although serious allergic reactions are very
rare. Tell your doctor straight away if you get
any sudden wheeziness, difficulty in breathing,
swelling of the eyelids, face or lips, rash or
itching (especially affecting your whole body),
or any of the following:
severe peeling skin (exfoliative dermatitis)
ringing or roaring in one or both ears
hearing loss in one or both ears
sensation of spinning (vertigo)
numbness or pins and needles
changes in the number of different
types of blood cells. You may notice
unexplained bleeding or bruising (caused
by low platelets) or are unable to fight off
infections (reduced levels of white blood
cells), feel tired all the time (reduced blood
cells, anaemia) or have sudden fever or
*(these conditions would be detected in a
blood test carried out by a doctor).
These are serious side effects, and you may
only notice them after you stop treatment.
You should see your doctor immediately.
The following side effects have also been
effects on the kidneys causing an increase
in waste products in the blood which are
normally eliminated by them or the kidneys
not to work properly
reduced or no urine production
cloudy urine (caused by protein or granules).
If you notice changes in your urine or the
number of times you need to urinate, tell your
doctor straight away.
Other side effects reported are:
confusion and disorientation
rash (with no other symptoms)
pain at the injection site
raised liver enzymes*
the amount of calcium, magnesium, sodium
and potassium in your blood may decrease
(symptoms are muscle weakness, muscle
cramps, feeling thirsty all the time, drinking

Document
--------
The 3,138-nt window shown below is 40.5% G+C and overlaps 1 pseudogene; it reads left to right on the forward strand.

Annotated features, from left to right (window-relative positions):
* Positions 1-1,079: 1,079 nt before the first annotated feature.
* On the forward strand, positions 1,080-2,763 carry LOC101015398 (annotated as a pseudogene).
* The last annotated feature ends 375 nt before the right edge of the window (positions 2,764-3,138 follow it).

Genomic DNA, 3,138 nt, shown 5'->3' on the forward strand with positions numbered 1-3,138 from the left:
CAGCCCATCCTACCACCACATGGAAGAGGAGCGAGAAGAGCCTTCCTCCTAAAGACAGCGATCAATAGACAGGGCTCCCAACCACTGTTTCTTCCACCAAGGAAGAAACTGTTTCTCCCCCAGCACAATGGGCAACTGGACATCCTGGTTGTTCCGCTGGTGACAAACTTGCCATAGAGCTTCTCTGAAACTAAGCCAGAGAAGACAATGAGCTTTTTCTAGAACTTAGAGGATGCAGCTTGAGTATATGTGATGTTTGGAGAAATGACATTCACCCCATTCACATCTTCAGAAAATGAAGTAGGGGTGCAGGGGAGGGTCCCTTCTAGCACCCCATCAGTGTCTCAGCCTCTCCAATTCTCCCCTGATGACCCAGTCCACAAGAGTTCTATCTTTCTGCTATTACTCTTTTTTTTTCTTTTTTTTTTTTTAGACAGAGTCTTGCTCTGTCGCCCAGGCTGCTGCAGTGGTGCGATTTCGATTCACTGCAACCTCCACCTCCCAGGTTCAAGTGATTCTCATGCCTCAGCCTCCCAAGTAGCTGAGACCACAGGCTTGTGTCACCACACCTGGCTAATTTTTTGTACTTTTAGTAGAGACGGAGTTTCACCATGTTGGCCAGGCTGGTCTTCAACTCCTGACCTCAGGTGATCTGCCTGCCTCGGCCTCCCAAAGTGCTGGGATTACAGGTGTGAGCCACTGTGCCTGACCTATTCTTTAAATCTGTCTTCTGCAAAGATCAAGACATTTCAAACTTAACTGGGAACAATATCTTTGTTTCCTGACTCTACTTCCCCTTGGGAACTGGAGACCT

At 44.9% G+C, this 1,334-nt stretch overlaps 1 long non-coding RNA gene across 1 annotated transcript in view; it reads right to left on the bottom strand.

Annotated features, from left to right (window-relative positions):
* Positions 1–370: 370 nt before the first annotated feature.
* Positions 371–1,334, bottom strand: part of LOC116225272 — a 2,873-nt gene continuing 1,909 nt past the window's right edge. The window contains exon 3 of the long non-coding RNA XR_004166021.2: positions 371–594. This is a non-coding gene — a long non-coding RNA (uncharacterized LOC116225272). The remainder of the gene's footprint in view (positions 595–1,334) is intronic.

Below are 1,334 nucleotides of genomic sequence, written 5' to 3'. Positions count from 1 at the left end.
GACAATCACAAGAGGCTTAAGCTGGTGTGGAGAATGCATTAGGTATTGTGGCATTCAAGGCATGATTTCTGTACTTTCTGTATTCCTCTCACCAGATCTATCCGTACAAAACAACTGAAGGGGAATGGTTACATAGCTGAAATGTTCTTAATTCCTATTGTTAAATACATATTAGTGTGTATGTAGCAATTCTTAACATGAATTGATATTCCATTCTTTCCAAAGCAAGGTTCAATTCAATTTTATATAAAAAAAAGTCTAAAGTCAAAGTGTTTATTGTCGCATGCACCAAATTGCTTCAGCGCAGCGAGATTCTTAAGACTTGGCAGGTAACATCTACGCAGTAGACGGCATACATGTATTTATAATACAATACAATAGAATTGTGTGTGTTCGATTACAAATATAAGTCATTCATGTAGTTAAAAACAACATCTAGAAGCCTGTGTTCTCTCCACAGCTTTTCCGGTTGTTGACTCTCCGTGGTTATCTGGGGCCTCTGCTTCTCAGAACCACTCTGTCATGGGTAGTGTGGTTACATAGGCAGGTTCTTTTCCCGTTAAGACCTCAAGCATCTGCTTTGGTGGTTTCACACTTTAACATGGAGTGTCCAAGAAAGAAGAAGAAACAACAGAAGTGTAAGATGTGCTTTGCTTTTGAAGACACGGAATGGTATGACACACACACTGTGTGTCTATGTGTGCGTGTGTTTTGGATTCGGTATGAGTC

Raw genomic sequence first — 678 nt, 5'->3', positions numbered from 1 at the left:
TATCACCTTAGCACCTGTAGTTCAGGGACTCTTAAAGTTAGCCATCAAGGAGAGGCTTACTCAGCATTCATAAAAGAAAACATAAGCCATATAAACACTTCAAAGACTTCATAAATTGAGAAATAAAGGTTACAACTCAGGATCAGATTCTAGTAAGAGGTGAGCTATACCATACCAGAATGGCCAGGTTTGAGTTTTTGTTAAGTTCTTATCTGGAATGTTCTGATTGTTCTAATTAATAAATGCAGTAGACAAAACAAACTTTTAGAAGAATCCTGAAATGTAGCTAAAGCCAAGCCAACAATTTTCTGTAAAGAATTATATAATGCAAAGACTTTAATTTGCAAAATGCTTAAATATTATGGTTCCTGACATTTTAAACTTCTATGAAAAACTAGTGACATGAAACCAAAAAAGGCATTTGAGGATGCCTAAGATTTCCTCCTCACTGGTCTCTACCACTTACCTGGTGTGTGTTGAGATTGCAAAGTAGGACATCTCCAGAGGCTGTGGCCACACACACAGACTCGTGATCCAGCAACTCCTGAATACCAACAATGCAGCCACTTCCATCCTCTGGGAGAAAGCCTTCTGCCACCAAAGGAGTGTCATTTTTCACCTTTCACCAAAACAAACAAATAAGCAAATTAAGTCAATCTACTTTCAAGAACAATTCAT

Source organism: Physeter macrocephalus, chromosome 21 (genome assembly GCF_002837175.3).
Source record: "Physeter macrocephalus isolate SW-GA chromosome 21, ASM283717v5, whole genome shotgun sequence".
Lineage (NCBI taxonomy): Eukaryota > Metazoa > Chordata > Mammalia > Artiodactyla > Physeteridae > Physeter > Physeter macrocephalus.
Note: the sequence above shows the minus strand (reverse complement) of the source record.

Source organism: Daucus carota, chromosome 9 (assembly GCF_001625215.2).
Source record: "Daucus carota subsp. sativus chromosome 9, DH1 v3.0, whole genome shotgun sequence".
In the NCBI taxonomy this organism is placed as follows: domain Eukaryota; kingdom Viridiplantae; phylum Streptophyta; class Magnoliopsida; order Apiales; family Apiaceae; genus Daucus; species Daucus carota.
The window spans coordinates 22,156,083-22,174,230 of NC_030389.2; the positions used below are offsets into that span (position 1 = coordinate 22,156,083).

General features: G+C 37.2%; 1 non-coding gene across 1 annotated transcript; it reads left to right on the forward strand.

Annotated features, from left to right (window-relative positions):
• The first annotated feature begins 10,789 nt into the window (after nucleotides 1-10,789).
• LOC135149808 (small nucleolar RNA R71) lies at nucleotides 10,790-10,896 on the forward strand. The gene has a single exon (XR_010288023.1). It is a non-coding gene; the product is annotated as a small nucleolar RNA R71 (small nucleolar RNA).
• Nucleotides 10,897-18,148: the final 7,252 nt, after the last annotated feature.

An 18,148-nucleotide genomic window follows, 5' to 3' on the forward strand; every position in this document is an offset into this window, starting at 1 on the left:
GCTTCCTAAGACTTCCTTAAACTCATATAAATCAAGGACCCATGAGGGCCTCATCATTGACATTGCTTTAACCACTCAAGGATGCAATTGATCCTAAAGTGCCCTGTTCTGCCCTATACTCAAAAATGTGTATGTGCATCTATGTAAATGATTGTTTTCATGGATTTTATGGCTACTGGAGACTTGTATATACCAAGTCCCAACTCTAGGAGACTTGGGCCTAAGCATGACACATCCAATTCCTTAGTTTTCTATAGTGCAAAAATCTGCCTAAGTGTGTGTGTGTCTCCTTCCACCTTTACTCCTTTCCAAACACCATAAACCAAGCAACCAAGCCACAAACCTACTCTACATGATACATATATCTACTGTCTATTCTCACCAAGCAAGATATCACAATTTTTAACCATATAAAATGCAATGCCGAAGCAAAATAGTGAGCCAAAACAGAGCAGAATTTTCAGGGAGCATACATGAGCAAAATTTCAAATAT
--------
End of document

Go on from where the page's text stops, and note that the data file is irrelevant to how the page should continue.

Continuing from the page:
all the time, urinating frequently, vomiting
and, possibly, having a fit)*
Reporting of side effects
If you get any side effects, talk to your doctor
or pharmacist. This includes any possible side
effects not listed in this leaflet. You can also
report side effects directly via the Yellow Card
By reporting side effects you can help
provide more information on the safety of
5 How to store Nebcin injection
Your doctor or pharmacist knows how to store
Keep this medicine out of the sight and reach
Store below 25°C.
Do not use this medicine after the expiry date
which is stated on the carton. The expiry date
refers to the last day of that month.
Do not throw away any medicines via
wastewater or household waste. Ask your
pharmacist how to throw away medicines you
no longer use.These measures will help protect
6 Contents of the pack and
What Nebcin injection contains
Each 1ml solution contains 40mg of the active
The other ingredients are: phenol, sodium
metabisulfite, disodium edetate, water for
injection, sulfuric acid.
What Nebcin injection looks like and
contents of the pack
Nebcin injection is a clear, colourless solution
provided in rubber stoppered glass vials in
Marketing Authorisation Holder
Flynn Pharma Ltd
Marine House, Clanwilliam Place
Dublin 2, Ireland
12th km National Road
This leaflet was last revised in
Source: Medicines and Healthcare Products Regulatory Agency
Disclaimer: Every effort has been made to ensure that the information provided here is accurate, up-to-date and complete, but no guarantee is made to that effect. Drug information contained herein may be time sensitive. This information has been compiled for use by healthcare practitioners and consumers in the United States. The absence of a warning for a given drug or combination thereof in no way should be construed to indicate that the drug or combination is safe, effective or appropriate for any given patient. If you have questions about the substances you are taking, check with your doctor, nurse or pharmacist.